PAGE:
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Friday, March 24, 2023 — Houston, TX

Student creates new app for RPC crush party

By Jennifer Shen     2/11/14 6:00pm

Rice Program Council switched this year's Crush Party survey from using a company to a student-built application in response to students' complaints that last year's survey did not allow for students to be matched with both genders, according to RPC President Aisha Jeeva.

Those who hope to find their potential soulmates through the Rice Program Council's Crush Party matches may have noticed that the program for the survey was created by a student this year, instead of by a company in previous years.

"This was due to a limitation of the company that created the survey," Jeeva, a Martel College junior, said. "Unfortunately, the company we had always used to create the survey was unable to [make the change] due to the nature of their program."

Due to RPC's continual efforts to be more receptive to student feedback, the committee started looking for alternatives, according to Jeeva.

RPC finally ended up outsourcing the program to Duncan College sophomore Matthew Schurr because of the other successful apps he created, including the website used for Screw Your Roommate, another popular RPC event.

Schurr said RPC contacted him about making an app for the Crush Party.

"I saw an opportunity to help improve a campus wide event, and I decided to go for it," Schurr said.

Schurr said he created the app in less than a day's work. Although he wrote the code for the application, RPC came up with the questions used to match students, according to Schurr.

To calculate matches among students, a score is calculated between every pair of participants that has matching gender preferences, said Schurr. For most questions, a constant is added to the total score if both participants chose the same answer, and none is added otherwise.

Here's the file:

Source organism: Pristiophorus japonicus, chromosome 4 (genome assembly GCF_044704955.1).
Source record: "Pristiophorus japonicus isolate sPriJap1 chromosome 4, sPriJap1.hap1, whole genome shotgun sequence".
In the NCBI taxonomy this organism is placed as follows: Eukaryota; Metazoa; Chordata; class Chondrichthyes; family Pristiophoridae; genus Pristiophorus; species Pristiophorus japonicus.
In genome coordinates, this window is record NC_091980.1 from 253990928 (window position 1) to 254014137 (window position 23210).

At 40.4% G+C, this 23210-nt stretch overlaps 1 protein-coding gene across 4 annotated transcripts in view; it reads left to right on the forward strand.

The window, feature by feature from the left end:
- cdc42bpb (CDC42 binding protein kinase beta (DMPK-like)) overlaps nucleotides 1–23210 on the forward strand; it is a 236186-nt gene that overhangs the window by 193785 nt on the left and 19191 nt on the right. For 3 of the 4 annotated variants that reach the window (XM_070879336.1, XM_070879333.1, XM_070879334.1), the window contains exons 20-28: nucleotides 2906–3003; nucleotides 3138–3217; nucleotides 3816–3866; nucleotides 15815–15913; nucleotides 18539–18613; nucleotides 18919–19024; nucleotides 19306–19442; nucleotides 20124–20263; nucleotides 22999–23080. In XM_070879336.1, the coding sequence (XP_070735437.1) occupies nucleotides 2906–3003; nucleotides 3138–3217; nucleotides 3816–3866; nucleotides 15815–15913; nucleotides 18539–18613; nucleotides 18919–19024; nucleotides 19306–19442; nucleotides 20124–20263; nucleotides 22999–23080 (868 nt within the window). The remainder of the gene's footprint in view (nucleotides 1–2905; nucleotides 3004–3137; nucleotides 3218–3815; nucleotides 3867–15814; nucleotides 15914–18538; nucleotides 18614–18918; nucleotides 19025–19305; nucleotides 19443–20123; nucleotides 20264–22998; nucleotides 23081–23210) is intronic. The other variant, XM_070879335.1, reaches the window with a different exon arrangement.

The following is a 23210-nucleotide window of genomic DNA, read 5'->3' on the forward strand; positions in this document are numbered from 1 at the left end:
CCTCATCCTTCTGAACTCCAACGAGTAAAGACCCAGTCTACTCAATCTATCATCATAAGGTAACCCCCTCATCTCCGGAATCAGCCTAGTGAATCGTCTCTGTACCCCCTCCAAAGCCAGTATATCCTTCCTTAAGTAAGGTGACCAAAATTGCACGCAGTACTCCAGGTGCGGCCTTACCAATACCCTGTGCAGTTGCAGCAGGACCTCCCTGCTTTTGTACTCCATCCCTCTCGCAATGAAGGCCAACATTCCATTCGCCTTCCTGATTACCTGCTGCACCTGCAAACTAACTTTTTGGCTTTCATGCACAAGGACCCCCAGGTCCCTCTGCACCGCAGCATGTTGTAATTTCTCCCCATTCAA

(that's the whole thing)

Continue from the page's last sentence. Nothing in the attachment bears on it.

However, some questions whose answers can be converted to a scale, such as the one regarding purity score, are scored based on how close the pair's answers are to each other on the scale.

Schurr said he plans to publish some aggregate statistics to see patterns in people's responses.

"I think it will be interesting to see which questions had a fairly even answer distribution and which questions had most of the students choosing between one or two choices," Schurr said.

Brown College senior Rachel Wong said she liked having the option to be matched with either or both sexes.

 "I'm glad that they were considerate of the LGBTQ community at Rice," Wong said. "I think that the survey was more comprehensive than in past years, but the music options were kind of limited."

Lovett College senior Sunny Kim said she liked the new survey but saw room for improvement.

"It's definitely more convenient ... because they can email you the result, so people don't have to go all the way to the RMC to get it," Kim said. "But I think it's still under construction. The authentication system wasn't working for me on the phone."

Jeeva said that apart from the change in the survey's program, Crush Party will run as usual on Feb. 13, when students can head to the Grand Hall Lobby to collect their survey results and try to meet their matches at Willy's Pub.

"The event has long been a [students' favorite], and so we have worked hard to maintain this," Jeeva said.

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